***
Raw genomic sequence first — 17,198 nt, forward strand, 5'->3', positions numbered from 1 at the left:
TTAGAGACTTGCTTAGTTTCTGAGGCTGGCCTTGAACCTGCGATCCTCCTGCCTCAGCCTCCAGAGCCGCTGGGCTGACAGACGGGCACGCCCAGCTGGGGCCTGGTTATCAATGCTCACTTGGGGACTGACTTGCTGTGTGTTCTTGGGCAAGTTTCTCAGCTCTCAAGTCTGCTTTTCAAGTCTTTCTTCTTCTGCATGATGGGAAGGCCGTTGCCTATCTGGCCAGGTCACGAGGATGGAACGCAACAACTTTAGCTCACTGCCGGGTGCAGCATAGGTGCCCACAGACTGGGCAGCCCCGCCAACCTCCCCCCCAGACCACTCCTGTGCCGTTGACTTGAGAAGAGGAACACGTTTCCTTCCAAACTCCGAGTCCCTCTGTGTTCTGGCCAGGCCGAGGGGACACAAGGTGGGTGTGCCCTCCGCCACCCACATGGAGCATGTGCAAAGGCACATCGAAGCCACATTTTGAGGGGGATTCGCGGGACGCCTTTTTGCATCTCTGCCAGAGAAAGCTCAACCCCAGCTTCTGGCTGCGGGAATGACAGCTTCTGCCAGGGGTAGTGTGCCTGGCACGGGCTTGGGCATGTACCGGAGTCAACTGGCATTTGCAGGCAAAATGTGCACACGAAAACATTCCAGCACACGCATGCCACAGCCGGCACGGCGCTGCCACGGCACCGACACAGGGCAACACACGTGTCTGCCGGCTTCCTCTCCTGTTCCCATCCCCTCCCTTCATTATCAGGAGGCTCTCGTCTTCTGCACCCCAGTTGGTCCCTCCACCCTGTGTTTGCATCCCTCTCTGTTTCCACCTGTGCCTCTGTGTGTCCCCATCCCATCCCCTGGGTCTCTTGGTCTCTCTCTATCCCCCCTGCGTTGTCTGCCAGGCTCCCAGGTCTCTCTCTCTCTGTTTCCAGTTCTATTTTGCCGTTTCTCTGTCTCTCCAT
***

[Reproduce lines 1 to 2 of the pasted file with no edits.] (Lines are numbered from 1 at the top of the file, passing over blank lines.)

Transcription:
Raw genomic sequence first — 17,198 nt, forward strand, 5'->3', positions numbered from 1 at the left:
TTAGAGACTTGCTTAGTTTCTGAGGCTGGCCTTGAACCTGCGATCCTCCTGCCTCAGCCTCCAGAGCCGCTGGGCTGACAGACGGGCACGCCCAGCTGGGGCCTGGTTATCAATGCTCACTTGGGGACTGACTTGCTGTGTGTTCTTGGGCAAGTTTCTCAGCTCTCAAGTCTGCTTTTCAAGTCTTTCTTCTTCTGCATGATGGGAAGGCCGTTGCCTATCTGGCCAGGTCACGAGGATGGAACGCAACAACTTTAGCTCACTGCCGGGTGCAGCATAGGTGCCCACAGACTGGGCAGCCCCGCCAACCTCCCCCCCAGACCACTCCTGTGCCGTTGACTTGAGAAGAGGAACACGTTTCCTTCCAAACTCCGAGTCCCTCTGTGTTCTGGCCAGGCCGAGGGGACACAAGGTGGGTGTGCCCTCCGCCACCCACATGGAGCATGTGCAAAGGCACATCGAAGCCACATTTTGAGGGGGATTCGCGGGACGCCTTTTTGCATCTCTGCCAGAGAAAGCTCAACCCCAGCTTCTGGCTGCGGGAATGACAGCTTCTGCCAGGGGTAGTGTGCCTGGCACGGGCTTGGGCATGTACCGGAGTCAACTGGCATTTGCAGGCAAAATGTGCACACGAAAACATTCCAGCACACGCATGCCACAGCCGGCACGGCGCTGCCACGGCACCGACACAGGGCAACACACGTGTCTGCCGGCTTCCTCTCCTGTTCCCATCCCCTCCCTTCATTATCAGGAGGCTCTCGTCTTCTGCACCCCAGTTGGTCCCTCCACCCTGTGTTTGCATCCCTCTCTGTTTCCACCTGTGCCTCTGTGTGTCCCCATCCCATCCCCTGGGTCTCTTGGTCTCTCTCTATCCCCCCTGCGTTGTCTGCCAGGCTCCCAGGTCTCTCTCTCTCTGTTTCCAGTTCTATTTTGCCGTTTCTCTGTCTCTCCAT